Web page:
Author: RZ

RZ aka Rich Zilg, is a musician, producer, and writer who has been collecting toys, comics, and other pop culture memorabilia since the mid-90's. After years of neglecting to document his collection, he's recently started in earnest with The 3.75 Inch Action Figure Museum, which can be viewed at

Guest Review > New Adventures He-Man (Masters of the Universe Classics, Mattel) by RZ


The following is a guest review. It does not necessarily reflect the opinions of Poe Ghostal or the staff of

By the time I began to collect as an adult, the 1990 He-Man toy line was largely forgotten, and only really remembered by the truly hardcore. I’ve owned tons of He-Man toys, figures, books, stamps, comics, Mexican bootlegs, rubber figures, even party napkins- but never owned a single figure from the New Adventures of He-Man.

While I am a huge sci-fi fan, for some reason with Masters of the Universe, I am always more interested in the fantasy figures, more than the science fiction character aspects of the series. I love the mix of science and fantasy in MOTU, of course; it’s the juxtaposition of these two somewhat disparate genres that make MOTU unique, its presentation of a post-apocalyptic future, a savage-dominated planet with its technological past as mysterious as the magic it coexists with.

I was first introduced to He-Man through the original minicomics that came with the 80’s figures, a short while before the TV show hit the airwaves, and these comics tended to treat science and technology as a very rare thing to find in the MOTU universe. It was much more like a Golden Books version of the 1970s fantasy movement than anything else aimed at small children at the time, and the incredibly detailed Alfredo Alcala art captured my imagination at a very young age, and never let go.

So while I love science fiction, I just have little interest in a mostly-science-fiction New Adventures of He-Man series or toy line, despite the cartoon’s cool Japanese Anime art style. So combine my disinterest in the show with my disinterest in He-Man variations, and that’s not a lot of excitement for this version of the character. So when the new Galactic Protector He-Man figure from the Masters of the Universe Classics line arrived on my doorstep in July 2013, I was nowhere near as interested in him as I was other figures. But it looked pretty cool from the promotional photos, and I’ll give any unloved toy a chance.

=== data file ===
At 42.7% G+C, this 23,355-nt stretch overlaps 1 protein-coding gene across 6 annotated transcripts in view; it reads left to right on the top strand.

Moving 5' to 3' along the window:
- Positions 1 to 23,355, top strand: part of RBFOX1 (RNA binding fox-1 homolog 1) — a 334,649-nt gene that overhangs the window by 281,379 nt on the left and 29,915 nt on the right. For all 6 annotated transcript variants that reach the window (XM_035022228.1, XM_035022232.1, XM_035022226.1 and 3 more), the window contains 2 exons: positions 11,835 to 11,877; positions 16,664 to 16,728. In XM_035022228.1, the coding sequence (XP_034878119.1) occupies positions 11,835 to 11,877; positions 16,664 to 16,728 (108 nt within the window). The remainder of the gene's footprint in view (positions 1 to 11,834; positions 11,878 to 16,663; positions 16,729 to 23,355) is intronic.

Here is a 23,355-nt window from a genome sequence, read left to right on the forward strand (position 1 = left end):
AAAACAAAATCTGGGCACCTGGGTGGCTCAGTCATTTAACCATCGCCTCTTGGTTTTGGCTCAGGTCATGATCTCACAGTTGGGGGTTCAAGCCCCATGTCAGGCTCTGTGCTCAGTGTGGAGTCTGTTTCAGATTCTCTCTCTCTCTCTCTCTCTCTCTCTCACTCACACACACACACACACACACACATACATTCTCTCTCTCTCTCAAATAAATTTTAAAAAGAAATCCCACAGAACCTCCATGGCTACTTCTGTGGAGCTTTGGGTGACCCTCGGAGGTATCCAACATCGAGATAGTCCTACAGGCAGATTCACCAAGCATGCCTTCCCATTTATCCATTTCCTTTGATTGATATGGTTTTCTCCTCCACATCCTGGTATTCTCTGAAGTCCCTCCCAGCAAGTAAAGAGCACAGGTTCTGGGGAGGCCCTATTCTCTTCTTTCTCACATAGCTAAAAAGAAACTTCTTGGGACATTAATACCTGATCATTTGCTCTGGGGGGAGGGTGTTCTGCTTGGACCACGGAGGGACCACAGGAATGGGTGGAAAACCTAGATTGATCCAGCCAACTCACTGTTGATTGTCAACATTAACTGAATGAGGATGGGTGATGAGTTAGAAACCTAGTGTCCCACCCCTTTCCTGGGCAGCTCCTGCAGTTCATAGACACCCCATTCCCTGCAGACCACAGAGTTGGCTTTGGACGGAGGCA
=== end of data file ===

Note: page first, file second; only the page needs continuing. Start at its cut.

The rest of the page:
Let’s take a look at New Adventures He-Man (or NA He-Man for short), which is a highly anticipated figure for NA fans, and the main character behind the Galactic Protectors faction (Classics code for “New Adventures Good Guys.”)

Guest Review > Clamp Champ (Masters of the Universe Classics, Mattel) by RZ


The following is a guest review. It does not necessarily represent the opinions of Poe Ghostal or the staff of

Clamp Champ came out too late in the vintage Masters of the Universe line to be any interest to me in 1987. It wasn’t until the 1990s and my high school and college years that I began collecting vintage He-Man toys via comic book store blowouts and garage sales. Vintage figures carded were easy to find and in some cases cost less than a can of Coca-Cola; the doubles were fun joke gifts to give to family and friends.

But one of the figures I had a huge amount of trouble getting on a sealed card was Clamp Champ, the only black character in the original vintage line. When Clamp Champ was announced for the 2013 Masters of the Universe Classics line-up, it was of special interest to me, as I had never had it as a child or as an adult, and those tend to catch my obsessions more than things I once owned.